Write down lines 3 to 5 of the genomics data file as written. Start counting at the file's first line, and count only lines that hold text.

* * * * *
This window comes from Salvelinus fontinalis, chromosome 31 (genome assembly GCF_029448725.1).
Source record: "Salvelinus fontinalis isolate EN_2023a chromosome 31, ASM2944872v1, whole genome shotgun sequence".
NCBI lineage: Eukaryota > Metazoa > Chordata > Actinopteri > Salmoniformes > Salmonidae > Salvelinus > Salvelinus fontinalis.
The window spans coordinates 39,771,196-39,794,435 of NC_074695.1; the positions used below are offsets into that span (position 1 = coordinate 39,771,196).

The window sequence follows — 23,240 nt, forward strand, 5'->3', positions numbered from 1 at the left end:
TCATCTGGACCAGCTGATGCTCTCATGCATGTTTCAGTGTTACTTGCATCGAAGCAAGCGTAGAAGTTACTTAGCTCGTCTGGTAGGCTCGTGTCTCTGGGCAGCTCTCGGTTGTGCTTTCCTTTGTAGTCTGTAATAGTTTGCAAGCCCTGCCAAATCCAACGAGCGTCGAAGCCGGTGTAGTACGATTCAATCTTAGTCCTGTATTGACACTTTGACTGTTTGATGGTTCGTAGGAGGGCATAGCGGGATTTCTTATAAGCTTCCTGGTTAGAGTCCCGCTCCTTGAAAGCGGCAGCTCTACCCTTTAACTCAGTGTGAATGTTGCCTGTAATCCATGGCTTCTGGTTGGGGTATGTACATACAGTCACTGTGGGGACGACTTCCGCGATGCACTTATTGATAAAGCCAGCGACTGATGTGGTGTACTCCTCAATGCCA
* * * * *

NCBI lineage: Eukaryota > Metazoa > Chordata > Actinopteri > Salmoniformes > Salmonidae > Salvelinus > Salvelinus fontinalis.
The window spans coordinates 39,771,196-39,794,435 of NC_074695.1; the positions used below are offsets into that span (position 1 = coordinate 39,771,196).

The window sequence follows — 23,240 nt, forward strand, 5'->3', positions numbered from 1 at the left end: